For, being not mad, but sensible of grief, Hub. My lord ?
My reasonable part produces reason, K. John. A grave.
How I may be deliver'd of these woes, Hub. Ile shall not live.
And teaches me to kill, or hang myself. K. John. Enough!
If I were mad, I should forget my son ; I could be merry now. Hubert, I love thee;
Or madly think, a babe of clonts were he. Well, I'll not say, what I intend for theo.
I am not mad; too well, too well I feel Remember! - Mudam, fare you well!
The different plague of each calamity. I'll send those powers o'er to your majesty.
K. Phi. Bind up those tresses! o, what lovel note Eli. My blessing go with thee!
In the fair multitude of those her hairs! K. John, For Englaud, cousin:
Where but by chance a silver drop hath fallen,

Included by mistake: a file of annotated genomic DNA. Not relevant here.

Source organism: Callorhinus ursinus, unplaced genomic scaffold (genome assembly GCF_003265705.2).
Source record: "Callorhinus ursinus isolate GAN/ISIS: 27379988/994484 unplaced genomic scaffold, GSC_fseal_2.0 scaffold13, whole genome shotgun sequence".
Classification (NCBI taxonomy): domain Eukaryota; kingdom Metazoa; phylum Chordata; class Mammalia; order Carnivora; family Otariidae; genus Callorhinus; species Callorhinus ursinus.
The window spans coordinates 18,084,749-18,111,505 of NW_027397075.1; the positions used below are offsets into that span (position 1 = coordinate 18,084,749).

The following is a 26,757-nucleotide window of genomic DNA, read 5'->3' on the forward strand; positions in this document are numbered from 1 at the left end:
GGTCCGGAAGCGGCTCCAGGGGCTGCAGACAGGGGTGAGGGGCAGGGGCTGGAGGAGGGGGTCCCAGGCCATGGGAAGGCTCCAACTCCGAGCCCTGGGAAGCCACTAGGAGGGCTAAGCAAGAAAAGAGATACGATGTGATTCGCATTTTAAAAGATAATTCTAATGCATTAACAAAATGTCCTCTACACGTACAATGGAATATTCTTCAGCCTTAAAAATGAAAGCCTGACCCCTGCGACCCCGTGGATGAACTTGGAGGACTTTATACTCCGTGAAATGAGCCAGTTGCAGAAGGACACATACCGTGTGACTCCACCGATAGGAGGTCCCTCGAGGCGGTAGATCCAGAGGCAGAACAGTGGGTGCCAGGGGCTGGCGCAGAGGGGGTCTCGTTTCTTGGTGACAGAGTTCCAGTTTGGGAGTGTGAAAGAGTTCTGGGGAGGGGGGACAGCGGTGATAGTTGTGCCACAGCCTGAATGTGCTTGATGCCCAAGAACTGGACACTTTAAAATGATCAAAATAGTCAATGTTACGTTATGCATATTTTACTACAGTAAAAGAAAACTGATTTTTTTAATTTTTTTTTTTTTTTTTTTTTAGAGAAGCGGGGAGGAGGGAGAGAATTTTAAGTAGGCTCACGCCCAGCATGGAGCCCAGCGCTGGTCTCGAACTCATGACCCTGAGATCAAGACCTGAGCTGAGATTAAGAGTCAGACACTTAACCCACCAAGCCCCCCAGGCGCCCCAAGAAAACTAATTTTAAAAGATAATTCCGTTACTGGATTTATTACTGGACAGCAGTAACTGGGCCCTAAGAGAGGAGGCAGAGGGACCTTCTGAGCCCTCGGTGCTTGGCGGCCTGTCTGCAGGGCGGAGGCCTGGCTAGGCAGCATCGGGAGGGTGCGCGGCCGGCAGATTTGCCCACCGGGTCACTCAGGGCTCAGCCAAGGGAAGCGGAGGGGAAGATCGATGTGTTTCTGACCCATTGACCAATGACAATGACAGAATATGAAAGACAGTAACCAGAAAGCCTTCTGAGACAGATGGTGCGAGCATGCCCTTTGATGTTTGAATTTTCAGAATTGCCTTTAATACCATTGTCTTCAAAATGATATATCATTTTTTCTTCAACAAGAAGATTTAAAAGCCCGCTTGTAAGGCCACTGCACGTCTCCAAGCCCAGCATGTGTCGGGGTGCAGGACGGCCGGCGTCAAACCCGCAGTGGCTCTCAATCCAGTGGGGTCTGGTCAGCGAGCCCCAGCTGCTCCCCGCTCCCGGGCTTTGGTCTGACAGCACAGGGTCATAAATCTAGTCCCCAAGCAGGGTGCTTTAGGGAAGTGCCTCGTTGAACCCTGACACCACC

Even to that drop ten thousand wiry friends
Ascepter, snatch'd with an unruly hand,
Mustbe as boisterously maintain’d, as gain'd:
Andhe, that stands upon a slippery place,
Makes nice of no vile hold to stay him up.
That John may stand, then Arthar needs must fall;
So be it, for it cannot be but so.
May then make all the claim, that Arthur did.
Lew. And lose it, life and all, as Arthur did.
Pand. How green are you,and fresh in this old world!
John lays you plots, the times conspire with you;
For he, that steeps his safety in true blood,
Shall find bat bloody safety, and untrue.
Of all his people, and freeze up their zeal ;
To check his reign, but they will cherish it.
No natural exhalation in the sky,
Noscape of nature, no distemper'd day,
No common wind, no customed event,
But they will pluck away his natural cause,
And call them meteors, prodigies, and signs,
Abortives, présages, and tongues of heaven,
But hold himself safe in his prisonment.
And pick strong matter of revolt, and wrath,
Out of the bloody fingers' ends of John.
Methinks, I see this hurly all on foot,
And, 0, what better matter breeds for yon,
Than I have nam'd! — The bastard Faalconbridge